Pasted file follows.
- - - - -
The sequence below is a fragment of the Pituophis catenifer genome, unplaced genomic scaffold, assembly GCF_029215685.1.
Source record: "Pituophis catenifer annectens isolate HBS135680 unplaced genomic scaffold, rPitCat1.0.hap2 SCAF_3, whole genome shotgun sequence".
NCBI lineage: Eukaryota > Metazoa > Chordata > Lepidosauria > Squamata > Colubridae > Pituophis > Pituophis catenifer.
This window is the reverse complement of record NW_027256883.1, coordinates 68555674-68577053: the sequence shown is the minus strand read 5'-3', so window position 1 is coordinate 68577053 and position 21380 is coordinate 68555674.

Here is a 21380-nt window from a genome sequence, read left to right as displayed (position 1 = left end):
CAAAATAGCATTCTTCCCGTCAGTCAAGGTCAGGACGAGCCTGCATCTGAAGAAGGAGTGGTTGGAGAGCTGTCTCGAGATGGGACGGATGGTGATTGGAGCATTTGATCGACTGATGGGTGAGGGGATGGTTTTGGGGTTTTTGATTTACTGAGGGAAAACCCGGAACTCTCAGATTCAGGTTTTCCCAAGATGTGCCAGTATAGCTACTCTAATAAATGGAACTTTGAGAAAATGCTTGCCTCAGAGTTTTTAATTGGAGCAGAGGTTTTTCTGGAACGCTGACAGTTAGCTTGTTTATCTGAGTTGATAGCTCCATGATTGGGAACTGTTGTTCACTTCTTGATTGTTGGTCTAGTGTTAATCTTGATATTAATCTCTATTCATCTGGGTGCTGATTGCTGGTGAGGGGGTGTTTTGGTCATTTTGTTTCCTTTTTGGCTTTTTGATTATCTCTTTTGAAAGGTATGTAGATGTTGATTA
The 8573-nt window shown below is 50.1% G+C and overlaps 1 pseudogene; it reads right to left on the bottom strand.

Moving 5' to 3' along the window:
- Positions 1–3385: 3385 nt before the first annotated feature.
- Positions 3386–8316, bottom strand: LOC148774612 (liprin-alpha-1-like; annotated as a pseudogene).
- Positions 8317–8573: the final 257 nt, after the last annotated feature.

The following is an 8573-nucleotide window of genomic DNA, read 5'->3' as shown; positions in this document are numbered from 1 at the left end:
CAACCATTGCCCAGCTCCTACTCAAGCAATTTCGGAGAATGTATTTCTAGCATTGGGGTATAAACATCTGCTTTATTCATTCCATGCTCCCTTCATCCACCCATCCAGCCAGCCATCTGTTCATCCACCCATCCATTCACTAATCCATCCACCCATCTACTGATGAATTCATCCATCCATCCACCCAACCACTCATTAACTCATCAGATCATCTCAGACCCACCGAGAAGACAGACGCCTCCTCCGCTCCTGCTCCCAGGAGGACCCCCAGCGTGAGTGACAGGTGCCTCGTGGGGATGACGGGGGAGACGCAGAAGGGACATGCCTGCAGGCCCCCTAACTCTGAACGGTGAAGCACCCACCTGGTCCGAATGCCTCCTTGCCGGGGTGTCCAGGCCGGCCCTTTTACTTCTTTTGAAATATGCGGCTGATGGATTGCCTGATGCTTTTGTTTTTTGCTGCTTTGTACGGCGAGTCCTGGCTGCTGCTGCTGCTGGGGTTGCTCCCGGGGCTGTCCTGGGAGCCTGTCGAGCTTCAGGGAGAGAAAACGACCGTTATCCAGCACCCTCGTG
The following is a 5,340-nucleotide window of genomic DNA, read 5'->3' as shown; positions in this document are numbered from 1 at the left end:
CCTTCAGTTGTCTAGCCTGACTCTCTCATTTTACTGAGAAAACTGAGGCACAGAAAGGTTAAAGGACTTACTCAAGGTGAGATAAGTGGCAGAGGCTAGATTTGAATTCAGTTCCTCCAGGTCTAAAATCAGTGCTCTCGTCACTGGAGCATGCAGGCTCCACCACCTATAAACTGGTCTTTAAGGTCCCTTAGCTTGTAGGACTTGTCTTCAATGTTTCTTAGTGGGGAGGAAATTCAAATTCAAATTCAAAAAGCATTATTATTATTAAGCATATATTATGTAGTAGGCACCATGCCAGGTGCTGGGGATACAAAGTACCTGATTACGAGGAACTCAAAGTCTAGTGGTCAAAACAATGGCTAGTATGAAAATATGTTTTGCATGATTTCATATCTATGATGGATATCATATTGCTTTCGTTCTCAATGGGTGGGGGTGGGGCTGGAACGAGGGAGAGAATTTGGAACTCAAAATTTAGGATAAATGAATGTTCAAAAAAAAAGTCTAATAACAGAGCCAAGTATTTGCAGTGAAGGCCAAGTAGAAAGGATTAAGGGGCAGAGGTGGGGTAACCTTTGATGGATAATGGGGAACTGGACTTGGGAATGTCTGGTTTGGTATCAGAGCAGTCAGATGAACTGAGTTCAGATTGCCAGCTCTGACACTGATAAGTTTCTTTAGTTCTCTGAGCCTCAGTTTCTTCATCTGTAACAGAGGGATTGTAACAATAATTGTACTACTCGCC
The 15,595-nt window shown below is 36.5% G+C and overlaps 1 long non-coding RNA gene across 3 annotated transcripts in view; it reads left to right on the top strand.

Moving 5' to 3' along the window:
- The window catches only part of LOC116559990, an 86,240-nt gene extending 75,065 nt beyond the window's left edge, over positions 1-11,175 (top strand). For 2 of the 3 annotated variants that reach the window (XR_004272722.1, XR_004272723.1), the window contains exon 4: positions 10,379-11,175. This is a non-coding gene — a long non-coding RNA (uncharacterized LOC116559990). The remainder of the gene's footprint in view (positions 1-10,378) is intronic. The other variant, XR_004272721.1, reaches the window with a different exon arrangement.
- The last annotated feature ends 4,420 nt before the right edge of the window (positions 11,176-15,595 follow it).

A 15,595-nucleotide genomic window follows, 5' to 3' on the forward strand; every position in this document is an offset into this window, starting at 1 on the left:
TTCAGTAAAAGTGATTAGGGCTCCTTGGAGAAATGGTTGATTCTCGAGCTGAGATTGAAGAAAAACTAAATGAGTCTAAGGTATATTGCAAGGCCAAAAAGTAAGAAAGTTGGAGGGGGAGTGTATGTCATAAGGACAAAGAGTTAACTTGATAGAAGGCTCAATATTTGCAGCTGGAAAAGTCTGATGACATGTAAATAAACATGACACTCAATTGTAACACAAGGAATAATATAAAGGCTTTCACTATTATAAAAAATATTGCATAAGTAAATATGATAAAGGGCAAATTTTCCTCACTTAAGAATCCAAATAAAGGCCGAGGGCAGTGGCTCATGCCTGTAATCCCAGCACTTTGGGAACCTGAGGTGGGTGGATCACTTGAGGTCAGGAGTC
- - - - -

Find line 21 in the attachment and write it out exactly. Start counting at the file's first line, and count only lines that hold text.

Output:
TTCAGTAAAAGTGATTAGGGCTCCTTGGAGAAATGGTTGATTCTCGAGCTGAGATTGAAGAAAAACTAAATGAGTCTAAGGTATATTGCAAGGCCAAAAAGTAAGAAAGTTGGAGGGGGAGTGTATGTCATAAGGACAAAGAGTTAACTTGATAGAAGGCTCAATATTTGCAGCTGGAAAAGTCTGATGACATGTAAATAAACATGACACTCAATTGTAACACAAGGAATAATATAAAGGCTTTCACTATTATAAAAAATATTGCATAAGTAAATATGATAAAGGGCAAATTTTCCTCACTTAAGAATCCAAATAAAGGCCGAGGGCAGTGGCTCATGCCTGTAATCCCAGCACTTTGGGAACCTGAGGTGGGTGGATCACTTGAGGTCAGGAGTC